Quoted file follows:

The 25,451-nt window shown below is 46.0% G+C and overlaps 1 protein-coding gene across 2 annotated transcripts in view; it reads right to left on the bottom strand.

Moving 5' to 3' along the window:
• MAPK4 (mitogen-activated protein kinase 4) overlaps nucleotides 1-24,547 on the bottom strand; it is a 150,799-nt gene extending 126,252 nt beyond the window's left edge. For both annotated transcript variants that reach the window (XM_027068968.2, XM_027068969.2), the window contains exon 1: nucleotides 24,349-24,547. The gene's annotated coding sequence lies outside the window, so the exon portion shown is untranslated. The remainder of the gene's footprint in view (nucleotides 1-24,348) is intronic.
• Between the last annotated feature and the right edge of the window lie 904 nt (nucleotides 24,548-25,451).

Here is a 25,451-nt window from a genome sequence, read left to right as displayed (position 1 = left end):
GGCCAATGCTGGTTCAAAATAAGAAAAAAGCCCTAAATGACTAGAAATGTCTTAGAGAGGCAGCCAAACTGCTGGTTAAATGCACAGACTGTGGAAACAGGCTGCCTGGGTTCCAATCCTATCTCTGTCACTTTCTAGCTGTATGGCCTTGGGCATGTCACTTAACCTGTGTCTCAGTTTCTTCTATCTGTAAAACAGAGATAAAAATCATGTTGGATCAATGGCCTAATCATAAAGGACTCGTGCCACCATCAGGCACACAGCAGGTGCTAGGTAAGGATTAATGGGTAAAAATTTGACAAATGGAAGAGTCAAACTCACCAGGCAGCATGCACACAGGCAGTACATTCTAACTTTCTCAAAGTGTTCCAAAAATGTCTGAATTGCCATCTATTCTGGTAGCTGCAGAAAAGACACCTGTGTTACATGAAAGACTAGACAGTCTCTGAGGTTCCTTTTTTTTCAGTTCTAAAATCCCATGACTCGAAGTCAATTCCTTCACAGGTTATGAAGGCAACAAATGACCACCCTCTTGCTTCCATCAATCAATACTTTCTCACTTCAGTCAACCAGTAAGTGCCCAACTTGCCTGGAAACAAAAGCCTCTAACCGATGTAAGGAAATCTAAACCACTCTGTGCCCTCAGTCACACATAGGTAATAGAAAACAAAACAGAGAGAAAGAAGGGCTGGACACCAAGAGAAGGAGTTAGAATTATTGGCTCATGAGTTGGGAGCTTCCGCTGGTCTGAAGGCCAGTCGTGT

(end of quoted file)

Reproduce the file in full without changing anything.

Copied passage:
The 25,451-nt window shown below is 46.0% G+C and overlaps 1 protein-coding gene across 2 annotated transcripts in view; it reads right to left on the bottom strand.

Moving 5' to 3' along the window:
• MAPK4 (mitogen-activated protein kinase 4) overlaps nucleotides 1-24,547 on the bottom strand; it is a 150,799-nt gene extending 126,252 nt beyond the window's left edge. For both annotated transcript variants that reach the window (XM_027068968.2, XM_027068969.2), the window contains exon 1: nucleotides 24,349-24,547. The gene's annotated coding sequence lies outside the window, so the exon portion shown is untranslated. The remainder of the gene's footprint in view (nucleotides 1-24,348) is intronic.
• Between the last annotated feature and the right edge of the window lie 904 nt (nucleotides 24,548-25,451).

Here is a 25,451-nt window from a genome sequence, read left to right as displayed (position 1 = left end):
GGCCAATGCTGGTTCAAAATAAGAAAAAAGCCCTAAATGACTAGAAATGTCTTAGAGAGGCAGCCAAACTGCTGGTTAAATGCACAGACTGTGGAAACAGGCTGCCTGGGTTCCAATCCTATCTCTGTCACTTTCTAGCTGTATGGCCTTGGGCATGTCACTTAACCTGTGTCTCAGTTTCTTCTATCTGTAAAACAGAGATAAAAATCATGTTGGATCAATGGCCTAATCATAAAGGACTCGTGCCACCATCAGGCACACAGCAGGTGCTAGGTAAGGATTAATGGGTAAAAATTTGACAAATGGAAGAGTCAAACTCACCAGGCAGCATGCACACAGGCAGTACATTCTAACTTTCTCAAAGTGTTCCAAAAATGTCTGAATTGCCATCTATTCTGGTAGCTGCAGAAAAGACACCTGTGTTACATGAAAGACTAGACAGTCTCTGAGGTTCCTTTTTTTTCAGTTCTAAAATCCCATGACTCGAAGTCAATTCCTTCACAGGTTATGAAGGCAACAAATGACCACCCTCTTGCTTCCATCAATCAATACTTTCTCACTTCAGTCAACCAGTAAGTGCCCAACTTGCCTGGAAACAAAAGCCTCTAACCGATGTAAGGAAATCTAAACCACTCTGTGCCCTCAGTCACACATAGGTAATAGAAAACAAAACAGAGAGAAAGAAGGGCTGGACACCAAGAGAAGGAGTTAGAATTATTGGCTCATGAGTTGGGAGCTTCCGCTGGTCTGAAGGCCAGTCGTGT